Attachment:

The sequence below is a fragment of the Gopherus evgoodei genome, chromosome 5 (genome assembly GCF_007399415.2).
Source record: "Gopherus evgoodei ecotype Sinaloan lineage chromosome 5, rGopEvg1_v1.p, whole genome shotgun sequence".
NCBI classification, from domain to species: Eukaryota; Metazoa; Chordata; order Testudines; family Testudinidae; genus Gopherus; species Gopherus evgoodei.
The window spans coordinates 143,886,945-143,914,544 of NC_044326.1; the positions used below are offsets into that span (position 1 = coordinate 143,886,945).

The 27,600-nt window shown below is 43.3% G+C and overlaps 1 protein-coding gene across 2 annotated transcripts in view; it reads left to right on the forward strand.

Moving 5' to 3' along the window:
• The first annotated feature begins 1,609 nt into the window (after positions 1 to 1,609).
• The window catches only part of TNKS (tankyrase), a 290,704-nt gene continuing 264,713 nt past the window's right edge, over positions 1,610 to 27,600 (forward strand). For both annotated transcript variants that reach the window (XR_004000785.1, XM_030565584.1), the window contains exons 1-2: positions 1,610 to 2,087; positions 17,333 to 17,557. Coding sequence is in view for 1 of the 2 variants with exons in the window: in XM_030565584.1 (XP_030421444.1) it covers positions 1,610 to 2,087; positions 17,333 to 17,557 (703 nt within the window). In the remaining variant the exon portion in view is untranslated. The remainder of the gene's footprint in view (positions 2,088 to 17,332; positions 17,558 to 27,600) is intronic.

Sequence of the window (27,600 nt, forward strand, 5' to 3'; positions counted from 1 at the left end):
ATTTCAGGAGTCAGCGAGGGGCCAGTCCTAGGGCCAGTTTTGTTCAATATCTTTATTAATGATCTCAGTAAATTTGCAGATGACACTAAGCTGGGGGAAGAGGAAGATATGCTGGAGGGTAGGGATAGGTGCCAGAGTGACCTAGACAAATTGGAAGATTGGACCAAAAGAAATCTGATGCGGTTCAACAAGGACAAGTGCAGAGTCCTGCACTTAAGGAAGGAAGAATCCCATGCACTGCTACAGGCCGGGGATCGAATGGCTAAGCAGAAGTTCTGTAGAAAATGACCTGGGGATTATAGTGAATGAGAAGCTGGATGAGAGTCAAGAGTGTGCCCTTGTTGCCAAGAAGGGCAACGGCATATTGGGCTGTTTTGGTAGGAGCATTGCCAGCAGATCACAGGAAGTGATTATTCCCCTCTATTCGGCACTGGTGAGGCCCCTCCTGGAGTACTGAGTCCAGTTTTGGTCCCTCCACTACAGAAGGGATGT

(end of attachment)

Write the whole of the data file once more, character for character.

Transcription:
The sequence below is a fragment of the Gopherus evgoodei genome, chromosome 5 (genome assembly GCF_007399415.2).
Source record: "Gopherus evgoodei ecotype Sinaloan lineage chromosome 5, rGopEvg1_v1.p, whole genome shotgun sequence".
NCBI classification, from domain to species: Eukaryota; Metazoa; Chordata; order Testudines; family Testudinidae; genus Gopherus; species Gopherus evgoodei.
The window spans coordinates 143,886,945-143,914,544 of NC_044326.1; the positions used below are offsets into that span (position 1 = coordinate 143,886,945).

The 27,600-nt window shown below is 43.3% G+C and overlaps 1 protein-coding gene across 2 annotated transcripts in view; it reads left to right on the forward strand.

Moving 5' to 3' along the window:
• The first annotated feature begins 1,609 nt into the window (after positions 1 to 1,609).
• The window catches only part of TNKS (tankyrase), a 290,704-nt gene continuing 264,713 nt past the window's right edge, over positions 1,610 to 27,600 (forward strand). For both annotated transcript variants that reach the window (XR_004000785.1, XM_030565584.1), the window contains exons 1-2: positions 1,610 to 2,087; positions 17,333 to 17,557. Coding sequence is in view for 1 of the 2 variants with exons in the window: in XM_030565584.1 (XP_030421444.1) it covers positions 1,610 to 2,087; positions 17,333 to 17,557 (703 nt within the window). In the remaining variant the exon portion in view is untranslated. The remainder of the gene's footprint in view (positions 2,088 to 17,332; positions 17,558 to 27,600) is intronic.

Sequence of the window (27,600 nt, forward strand, 5' to 3'; positions counted from 1 at the left end):
ATTTCAGGAGTCAGCGAGGGGCCAGTCCTAGGGCCAGTTTTGTTCAATATCTTTATTAATGATCTCAGTAAATTTGCAGATGACACTAAGCTGGGGGAAGAGGAAGATATGCTGGAGGGTAGGGATAGGTGCCAGAGTGACCTAGACAAATTGGAAGATTGGACCAAAAGAAATCTGATGCGGTTCAACAAGGACAAGTGCAGAGTCCTGCACTTAAGGAAGGAAGAATCCCATGCACTGCTACAGGCCGGGGATCGAATGGCTAAGCAGAAGTTCTGTAGAAAATGACCTGGGGATTATAGTGAATGAGAAGCTGGATGAGAGTCAAGAGTGTGCCCTTGTTGCCAAGAAGGGCAACGGCATATTGGGCTGTTTTGGTAGGAGCATTGCCAGCAGATCACAGGAAGTGATTATTCCCCTCTATTCGGCACTGGTGAGGCCCCTCCTGGAGTACTGAGTCCAGTTTTGGTCCCTCCACTACAGAAGGGATGT